Virginia Gov. Ralph Northam (D) on Monday called a special session on Aug. 30 for the Virginia General Assembly to redraw House of Delegates districts that a court said were gerrymandered.
“It is in the public interest for the General Assembly to finalize constitutional maps as soon as possible — Virginians deserve that clarity,” Northam said in a statement. “I am calling a special session so we can focus our collective attention on doing what’s right: working together to draw lines that represent Virginians fairly.”
The U.S. District Court for the Eastern District of Virginia ruled 2-1 in June that 11 House of Delegates districts were gerrymandered along racial lines. The court ordered lawmakers to redraw the lines by Oct. 30.
“Overwhelming evidence in this case shows that, contrary to this constitutional mandate, the state has sorted voters into districts based on the color of their skin," Judge Barbara Milano Keenan wrote in the majority opinion.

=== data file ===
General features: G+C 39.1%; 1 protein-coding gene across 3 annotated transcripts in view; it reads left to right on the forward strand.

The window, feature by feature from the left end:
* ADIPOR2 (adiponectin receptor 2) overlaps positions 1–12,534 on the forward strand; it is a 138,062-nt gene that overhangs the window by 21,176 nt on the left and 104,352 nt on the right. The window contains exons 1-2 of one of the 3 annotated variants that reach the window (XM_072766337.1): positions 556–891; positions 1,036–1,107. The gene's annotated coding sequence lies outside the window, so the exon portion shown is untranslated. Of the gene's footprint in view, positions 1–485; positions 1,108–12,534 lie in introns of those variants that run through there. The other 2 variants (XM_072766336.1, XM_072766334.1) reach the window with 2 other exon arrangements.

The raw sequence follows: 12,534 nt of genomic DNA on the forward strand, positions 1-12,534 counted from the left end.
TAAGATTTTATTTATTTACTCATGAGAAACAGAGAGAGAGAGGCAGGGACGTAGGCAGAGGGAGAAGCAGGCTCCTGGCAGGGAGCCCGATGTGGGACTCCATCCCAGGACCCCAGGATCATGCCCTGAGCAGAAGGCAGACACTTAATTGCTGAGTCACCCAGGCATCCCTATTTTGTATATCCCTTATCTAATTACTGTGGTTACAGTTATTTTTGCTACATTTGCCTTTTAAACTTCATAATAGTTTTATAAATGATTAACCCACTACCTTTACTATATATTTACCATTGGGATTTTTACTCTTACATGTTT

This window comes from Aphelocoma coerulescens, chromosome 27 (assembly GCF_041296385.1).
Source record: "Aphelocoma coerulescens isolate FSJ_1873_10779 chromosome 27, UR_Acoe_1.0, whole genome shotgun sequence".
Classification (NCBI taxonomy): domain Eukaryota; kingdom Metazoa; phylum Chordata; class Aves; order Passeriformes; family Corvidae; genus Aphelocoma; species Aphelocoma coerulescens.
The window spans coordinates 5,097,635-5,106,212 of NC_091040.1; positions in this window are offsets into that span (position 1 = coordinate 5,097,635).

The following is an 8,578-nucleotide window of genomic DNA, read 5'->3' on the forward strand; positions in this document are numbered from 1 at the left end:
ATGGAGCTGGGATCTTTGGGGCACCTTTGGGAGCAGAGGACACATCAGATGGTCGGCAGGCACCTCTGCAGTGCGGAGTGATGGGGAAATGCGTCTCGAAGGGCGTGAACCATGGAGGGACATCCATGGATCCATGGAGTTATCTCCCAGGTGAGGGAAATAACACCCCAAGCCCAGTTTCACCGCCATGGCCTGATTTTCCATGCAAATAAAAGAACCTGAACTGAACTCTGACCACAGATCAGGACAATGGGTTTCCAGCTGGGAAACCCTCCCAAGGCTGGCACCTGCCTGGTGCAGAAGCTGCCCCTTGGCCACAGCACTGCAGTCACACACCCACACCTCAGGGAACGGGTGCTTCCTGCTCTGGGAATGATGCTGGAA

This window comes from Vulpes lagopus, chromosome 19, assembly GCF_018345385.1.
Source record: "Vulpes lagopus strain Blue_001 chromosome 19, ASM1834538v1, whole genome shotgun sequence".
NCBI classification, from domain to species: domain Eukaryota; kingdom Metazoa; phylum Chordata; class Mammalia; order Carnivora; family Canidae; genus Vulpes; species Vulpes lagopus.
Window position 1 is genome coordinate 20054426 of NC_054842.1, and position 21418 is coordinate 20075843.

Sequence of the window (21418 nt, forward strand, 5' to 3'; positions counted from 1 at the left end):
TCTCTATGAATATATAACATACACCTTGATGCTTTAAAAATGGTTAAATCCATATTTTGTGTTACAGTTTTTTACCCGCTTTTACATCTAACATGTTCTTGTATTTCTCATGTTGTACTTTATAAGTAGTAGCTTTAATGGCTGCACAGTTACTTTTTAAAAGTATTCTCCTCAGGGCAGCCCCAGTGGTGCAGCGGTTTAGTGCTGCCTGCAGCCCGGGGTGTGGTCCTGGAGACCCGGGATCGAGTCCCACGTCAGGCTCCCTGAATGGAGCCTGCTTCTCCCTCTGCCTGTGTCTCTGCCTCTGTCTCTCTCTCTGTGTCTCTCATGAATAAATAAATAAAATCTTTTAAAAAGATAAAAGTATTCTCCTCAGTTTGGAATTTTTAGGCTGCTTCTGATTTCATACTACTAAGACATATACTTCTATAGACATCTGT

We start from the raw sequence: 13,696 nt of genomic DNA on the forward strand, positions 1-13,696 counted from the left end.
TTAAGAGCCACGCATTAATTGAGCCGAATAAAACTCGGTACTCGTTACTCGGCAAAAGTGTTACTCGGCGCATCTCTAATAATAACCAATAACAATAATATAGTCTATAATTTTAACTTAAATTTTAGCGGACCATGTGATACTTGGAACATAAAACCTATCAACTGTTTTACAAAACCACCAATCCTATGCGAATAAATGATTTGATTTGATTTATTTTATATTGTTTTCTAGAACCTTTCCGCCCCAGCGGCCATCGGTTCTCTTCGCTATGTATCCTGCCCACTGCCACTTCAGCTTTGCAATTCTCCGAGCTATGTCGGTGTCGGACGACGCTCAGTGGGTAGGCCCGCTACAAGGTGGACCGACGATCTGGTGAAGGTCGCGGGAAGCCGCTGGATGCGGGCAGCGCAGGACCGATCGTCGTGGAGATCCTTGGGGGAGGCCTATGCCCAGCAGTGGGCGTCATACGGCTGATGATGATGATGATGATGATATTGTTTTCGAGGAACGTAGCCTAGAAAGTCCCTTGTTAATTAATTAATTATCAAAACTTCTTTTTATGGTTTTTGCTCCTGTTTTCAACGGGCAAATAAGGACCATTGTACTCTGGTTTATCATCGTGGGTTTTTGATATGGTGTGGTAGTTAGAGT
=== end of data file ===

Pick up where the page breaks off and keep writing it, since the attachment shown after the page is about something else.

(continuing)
Last month, Republicans in the General Assembly asked the U.S. Supreme Court to delay that ruling. The state GOP leaders said in their motion that the district court ignored "objective evidence of neutral redistricting decisions."
In response to Northam’s call for a special session, Virginia House Speaker Kirk Cox (R) said in a statement that the House will convene at noon on Aug. 30 but added that Republicans “fully intend to pursue” their appeal to the U.S. Supreme Court.
“Drawing a map that can withstand legal scrutiny is neither a quick nor simple process,” he said in the statement. “The General Assembly must establish criteria, hold committee meetings, and gather public input from across the Commonwealth.”